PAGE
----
After the characterization of the fundamental lasing mode of the core/shell NW, the emission behavior at the wavelength range shorter than the pump wavelength (of 800 nm) was also monitored. At the low pump fluences (<50 μJ/cm2/pulse), only a very weak peak at the wavelength of 400 nm is observed, which is due to the SHG signal of the pump laser (Supplementary information Fig. S8a). By further increasing the pump fluence gradually, a signal peak at the wavelength of 508 nm emerges, as shown in Fig. 3a. Considering the fundamental lasing mode of the NW at 1016 nm, this peak should be the SHG pumped by the lasing mode directly. Because the second-order nonlinearity of the GaAs is driven by electric-dipole polarization, the SHG process is instantaneous, which promises the SHG signal maintains the coherence of the pump laser35. Hence, the visible laser mode at 508 nm could be considered a frequency-doubled lasing mode of the NW. To further confirm this, the function between the laser intensity at 508 nm and the laser intensity at 1016 nm was examined and the emission spectra are shown in Fig. 3b. The extracted peak intensities from Fig. 3b are plotted in Fig. 3c on a log–log scale. The measurement results can be fitted by a line with a slope of 1.98 ± 0.01, proving that the visible lasing mode results from the second-order nonlinear process of the fundamental near-infrared lasing mode.

Fig. 3: Characteristic of the frequency-doubled lasing mode of the NW laser via the SHG process.
figure 3

a Normalized spectra of the fundamental lasing mode (1016 nm) and the frequency-doubled lasing mode (508 nm). b Emission spectra of the frequency-doubled lasing mode with the increasing fundamental lasing intensity. c Dependence of the fundamental lasing mode and the frequency-doubled lasing mode intensities, showing a fitting slope 1.98 ± 0.01 on a log–log scale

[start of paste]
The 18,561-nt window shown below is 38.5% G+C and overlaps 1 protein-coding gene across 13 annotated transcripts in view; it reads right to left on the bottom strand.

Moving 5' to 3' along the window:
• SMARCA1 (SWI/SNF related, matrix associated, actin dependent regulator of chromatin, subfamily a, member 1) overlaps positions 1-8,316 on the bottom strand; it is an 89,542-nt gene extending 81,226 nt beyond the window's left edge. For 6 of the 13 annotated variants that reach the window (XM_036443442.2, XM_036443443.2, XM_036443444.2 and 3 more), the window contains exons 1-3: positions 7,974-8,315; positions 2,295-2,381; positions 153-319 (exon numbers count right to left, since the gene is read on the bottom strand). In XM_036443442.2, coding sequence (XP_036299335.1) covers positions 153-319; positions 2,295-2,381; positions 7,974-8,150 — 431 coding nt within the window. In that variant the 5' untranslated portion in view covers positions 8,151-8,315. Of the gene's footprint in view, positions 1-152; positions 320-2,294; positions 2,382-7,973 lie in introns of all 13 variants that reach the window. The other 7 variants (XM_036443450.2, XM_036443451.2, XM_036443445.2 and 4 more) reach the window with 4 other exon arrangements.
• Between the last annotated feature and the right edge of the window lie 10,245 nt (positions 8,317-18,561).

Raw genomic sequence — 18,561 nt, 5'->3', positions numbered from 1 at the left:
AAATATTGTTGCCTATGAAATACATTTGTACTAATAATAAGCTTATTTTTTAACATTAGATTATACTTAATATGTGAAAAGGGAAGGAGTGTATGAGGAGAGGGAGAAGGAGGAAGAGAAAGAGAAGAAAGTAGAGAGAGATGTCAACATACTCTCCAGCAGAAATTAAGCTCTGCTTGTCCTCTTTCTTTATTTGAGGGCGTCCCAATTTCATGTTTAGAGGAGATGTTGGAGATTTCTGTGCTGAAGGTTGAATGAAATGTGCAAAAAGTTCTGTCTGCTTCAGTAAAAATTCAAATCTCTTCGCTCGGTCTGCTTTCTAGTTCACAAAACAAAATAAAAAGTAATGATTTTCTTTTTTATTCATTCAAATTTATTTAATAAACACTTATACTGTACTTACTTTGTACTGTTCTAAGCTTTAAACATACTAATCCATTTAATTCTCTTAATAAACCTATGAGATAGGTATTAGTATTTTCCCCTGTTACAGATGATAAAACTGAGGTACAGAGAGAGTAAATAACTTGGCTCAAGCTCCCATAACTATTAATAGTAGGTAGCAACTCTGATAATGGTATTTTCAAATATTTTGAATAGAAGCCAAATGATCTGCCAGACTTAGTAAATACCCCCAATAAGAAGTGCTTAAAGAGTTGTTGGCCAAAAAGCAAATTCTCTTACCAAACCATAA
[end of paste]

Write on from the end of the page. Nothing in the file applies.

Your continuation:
Due to the strong absorption coefficient of GaAs around the wavelength of 500 nm (~10.7 μm−1)36, the axial propagation of SHG would not form a guiding mode. The measured SHG signal originates from the radiation of oscillating second-order nonlinear polarizations which directly pass through the NW surface in the normal direction (see details in Supplementary information Section 9). To confirm the mechanism of SHG, we built a theoretical model to describe the second-order nonlinear process in the NW and verified it through a far-field polarization dependence experiment. Determined by the second-order nonlinear susceptibility tensor of the GaAs/In0.16Ga0.84As, it is necessary to construct the model by considering the relation between the crystal structure frame and the lab frame, as shown in Fig. 4a. The ZB structure of GaAs belongs to \(\bar 43m\) classes of points group, which has non-zero second-order nonlinear susceptibility components, d14 = d25 = d36 = 370 pm/V23. Considering the similar crystal structure and second-order nonlinear susceptibility tensor of pure GaAs and InAs, the alloy-induced changes of second-order nonlinear susceptibility in InGaAs are ignored. The SHG response of the NW can be calculated by its nonlinear polarization,

$${{{\mathbf{P}}}}_{{{\boldsymbol{c}}}} = 2\varepsilon _0\left[ {\begin{array}{*{20}{c}} 0 & 0 & 0 & {d_{14}} & 0 & 0 \\ 0 & 0 & 0 & 0 & {d_{25}} & 0 \\ 0 & 0 & 0 & 0 & 0 & {d_{36}} \end{array}} \right]\left[ {\begin{array}{*{20}{c}} {E_{cx}^2} \\ {E_{cy}^2} \\ {E_{cz}^2} \\ {2E_{cy}E_{cz}} \\ {2E_{cx}E_{cz}} \\ {2E_xE_y} \end{array}} \right]$$